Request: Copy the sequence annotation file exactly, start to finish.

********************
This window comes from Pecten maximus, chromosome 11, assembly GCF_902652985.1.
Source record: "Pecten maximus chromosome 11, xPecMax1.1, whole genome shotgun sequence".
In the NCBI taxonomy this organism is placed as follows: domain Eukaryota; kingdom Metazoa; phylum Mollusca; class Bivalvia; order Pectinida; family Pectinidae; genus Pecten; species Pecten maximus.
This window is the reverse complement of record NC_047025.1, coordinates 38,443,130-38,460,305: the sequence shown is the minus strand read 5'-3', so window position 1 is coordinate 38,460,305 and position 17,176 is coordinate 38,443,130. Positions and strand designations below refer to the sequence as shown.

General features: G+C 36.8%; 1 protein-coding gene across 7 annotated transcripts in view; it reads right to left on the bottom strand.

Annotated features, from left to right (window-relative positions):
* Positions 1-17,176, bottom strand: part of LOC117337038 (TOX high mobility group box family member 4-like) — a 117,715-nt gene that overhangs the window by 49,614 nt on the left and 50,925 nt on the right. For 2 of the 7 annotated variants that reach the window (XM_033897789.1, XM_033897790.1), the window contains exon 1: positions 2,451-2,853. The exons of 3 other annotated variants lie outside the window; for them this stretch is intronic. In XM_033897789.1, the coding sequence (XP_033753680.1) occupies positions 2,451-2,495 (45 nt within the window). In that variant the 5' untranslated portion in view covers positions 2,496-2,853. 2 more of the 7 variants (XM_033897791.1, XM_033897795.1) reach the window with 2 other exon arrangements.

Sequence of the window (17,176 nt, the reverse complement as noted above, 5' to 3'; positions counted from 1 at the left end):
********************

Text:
This window comes from Pecten maximus, chromosome 11, assembly GCF_902652985.1.
Source record: "Pecten maximus chromosome 11, xPecMax1.1, whole genome shotgun sequence".
In the NCBI taxonomy this organism is placed as follows: domain Eukaryota; kingdom Metazoa; phylum Mollusca; class Bivalvia; order Pectinida; family Pectinidae; genus Pecten; species Pecten maximus.
This window is the reverse complement of record NC_047025.1, coordinates 38,443,130-38,460,305: the sequence shown is the minus strand read 5'-3', so window position 1 is coordinate 38,460,305 and position 17,176 is coordinate 38,443,130. Positions and strand designations below refer to the sequence as shown.

General features: G+C 36.8%; 1 protein-coding gene across 7 annotated transcripts in view; it reads right to left on the bottom strand.

Annotated features, from left to right (window-relative positions):
* Positions 1-17,176, bottom strand: part of LOC117337038 (TOX high mobility group box family member 4-like) — a 117,715-nt gene that overhangs the window by 49,614 nt on the left and 50,925 nt on the right. For 2 of the 7 annotated variants that reach the window (XM_033897789.1, XM_033897790.1), the window contains exon 1: positions 2,451-2,853. The exons of 3 other annotated variants lie outside the window; for them this stretch is intronic. In XM_033897789.1, the coding sequence (XP_033753680.1) occupies positions 2,451-2,495 (45 nt within the window). In that variant the 5' untranslated portion in view covers positions 2,496-2,853. 2 more of the 7 variants (XM_033897791.1, XM_033897795.1) reach the window with 2 other exon arrangements.

Sequence of the window (17,176 nt, the reverse complement as noted above, 5' to 3'; positions counted from 1 at the left end):